Depending on the size of the firm, a paralegal can play many roles. He can do anything from receptionist and secretarial duties to his own duties. In larger firms, the role of the paralegal generally consists of all paralegal duties, as opposed to receptionist and secretarial duties. These duties include answering the phones, taking dictation and filing.
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The role of a paralegal includes drafting pleadings for the attorney. Once drafted, the pleading is presented to the attorney for his signature. The paralegal will also prepare discovery and disclosure for the particular case she is working on. The paralegal will also complete any research needed for the attorney. Depending on the experience of the paralegal, she may also sit in on consultations and other meetings with clients. The paralegal also tracks deadlines for pleadings and discovery, and may schedule hearings, mediation and meetings between clients, attorneys, the court and mediators.
The role a paralegal plays is very important in any size law office. The paralegal frees up quite a bit of time for the attorney to meet with clients and to take on more clients. Without a paralegal, the attorney would have to spend more time drafting pleadings, researching and putting discovery and disclosure packages together, eating up time that could be spent more productively from a financial standpoint.
There are many types of paralegals---each type of law firm has its own paralegal. Personal injury and family law firms need paralegals who excel in litigation and research. Insurance paralegals need to know how to research and do litigation, but more of these types of cases are settled before they go to trial, so an insurance paralegal's strong suit needs to be research and pleading drafting. While many paralegals are more experienced in a certain type of law than other types, many paralegals will know more than one area of law. Family law paralegals may combine skills to work on criminal cases, bankruptcy cases and general civil cases in addition to family law cases.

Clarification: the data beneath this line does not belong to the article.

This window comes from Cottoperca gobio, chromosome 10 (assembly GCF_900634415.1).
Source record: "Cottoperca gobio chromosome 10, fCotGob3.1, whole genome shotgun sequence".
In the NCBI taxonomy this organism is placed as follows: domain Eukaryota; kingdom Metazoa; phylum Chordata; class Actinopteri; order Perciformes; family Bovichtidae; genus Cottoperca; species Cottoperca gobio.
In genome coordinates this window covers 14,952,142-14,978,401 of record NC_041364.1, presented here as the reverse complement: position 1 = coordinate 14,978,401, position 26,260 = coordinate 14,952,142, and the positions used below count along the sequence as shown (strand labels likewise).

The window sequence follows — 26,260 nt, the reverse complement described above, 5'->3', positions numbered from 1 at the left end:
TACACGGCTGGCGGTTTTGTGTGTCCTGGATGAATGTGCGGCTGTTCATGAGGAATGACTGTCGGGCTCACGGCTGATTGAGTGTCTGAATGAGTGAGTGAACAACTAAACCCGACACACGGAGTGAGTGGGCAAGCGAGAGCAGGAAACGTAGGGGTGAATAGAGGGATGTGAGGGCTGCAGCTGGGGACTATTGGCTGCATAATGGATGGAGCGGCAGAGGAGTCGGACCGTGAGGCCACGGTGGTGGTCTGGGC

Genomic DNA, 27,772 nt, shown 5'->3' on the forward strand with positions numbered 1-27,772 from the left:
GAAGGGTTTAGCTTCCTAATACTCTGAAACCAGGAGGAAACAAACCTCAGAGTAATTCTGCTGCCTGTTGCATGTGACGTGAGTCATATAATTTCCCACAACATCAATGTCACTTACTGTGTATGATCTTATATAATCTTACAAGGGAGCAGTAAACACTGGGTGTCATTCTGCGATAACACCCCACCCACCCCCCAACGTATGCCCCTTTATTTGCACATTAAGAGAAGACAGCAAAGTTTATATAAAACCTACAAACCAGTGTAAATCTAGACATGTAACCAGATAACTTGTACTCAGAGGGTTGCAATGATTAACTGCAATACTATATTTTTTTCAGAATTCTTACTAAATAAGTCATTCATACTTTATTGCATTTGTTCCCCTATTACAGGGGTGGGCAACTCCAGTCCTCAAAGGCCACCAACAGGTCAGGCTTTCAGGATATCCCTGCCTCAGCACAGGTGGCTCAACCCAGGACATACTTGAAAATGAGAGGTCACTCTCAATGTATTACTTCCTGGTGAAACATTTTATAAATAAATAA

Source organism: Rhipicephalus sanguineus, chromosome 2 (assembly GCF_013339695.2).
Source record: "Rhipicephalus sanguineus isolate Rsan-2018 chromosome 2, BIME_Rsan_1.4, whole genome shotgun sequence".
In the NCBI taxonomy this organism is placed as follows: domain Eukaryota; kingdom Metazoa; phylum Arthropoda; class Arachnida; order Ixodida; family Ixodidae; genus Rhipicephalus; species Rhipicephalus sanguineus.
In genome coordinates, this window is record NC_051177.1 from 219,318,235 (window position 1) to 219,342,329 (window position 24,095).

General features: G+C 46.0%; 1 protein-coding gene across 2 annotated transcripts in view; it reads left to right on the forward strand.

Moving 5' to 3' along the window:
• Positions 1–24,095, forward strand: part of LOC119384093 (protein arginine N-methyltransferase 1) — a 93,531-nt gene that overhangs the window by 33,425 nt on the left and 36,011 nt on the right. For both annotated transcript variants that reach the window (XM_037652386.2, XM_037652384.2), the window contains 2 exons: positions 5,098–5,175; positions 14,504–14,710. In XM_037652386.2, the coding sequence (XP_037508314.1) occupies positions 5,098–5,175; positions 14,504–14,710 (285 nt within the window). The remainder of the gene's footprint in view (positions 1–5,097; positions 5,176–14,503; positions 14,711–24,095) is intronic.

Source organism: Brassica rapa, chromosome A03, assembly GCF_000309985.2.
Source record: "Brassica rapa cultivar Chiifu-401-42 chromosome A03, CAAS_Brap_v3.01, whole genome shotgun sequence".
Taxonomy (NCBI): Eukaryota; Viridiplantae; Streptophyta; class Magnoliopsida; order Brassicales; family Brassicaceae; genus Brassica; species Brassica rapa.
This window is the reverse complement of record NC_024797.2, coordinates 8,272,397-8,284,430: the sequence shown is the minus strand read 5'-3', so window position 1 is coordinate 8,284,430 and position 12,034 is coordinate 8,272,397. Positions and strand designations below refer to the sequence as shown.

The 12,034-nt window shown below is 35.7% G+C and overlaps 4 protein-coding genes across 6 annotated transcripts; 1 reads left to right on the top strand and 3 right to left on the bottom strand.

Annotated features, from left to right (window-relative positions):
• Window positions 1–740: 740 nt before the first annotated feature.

The paralegal will have a two-year or four-year degree, or in some states, may be able to work up over a period of years from a receptionist or legal secretary position into a paralegal position. Most firms require that paralegals, especially litigation paralegals have at least five years of experience.
The role of the paralegal is an important role in the law office, and can also be a stressful role. There are many times that a paralegal may have to stay overtime to complete a large package of discovery for a discovery due date or a trial notebook for an upcoming trial.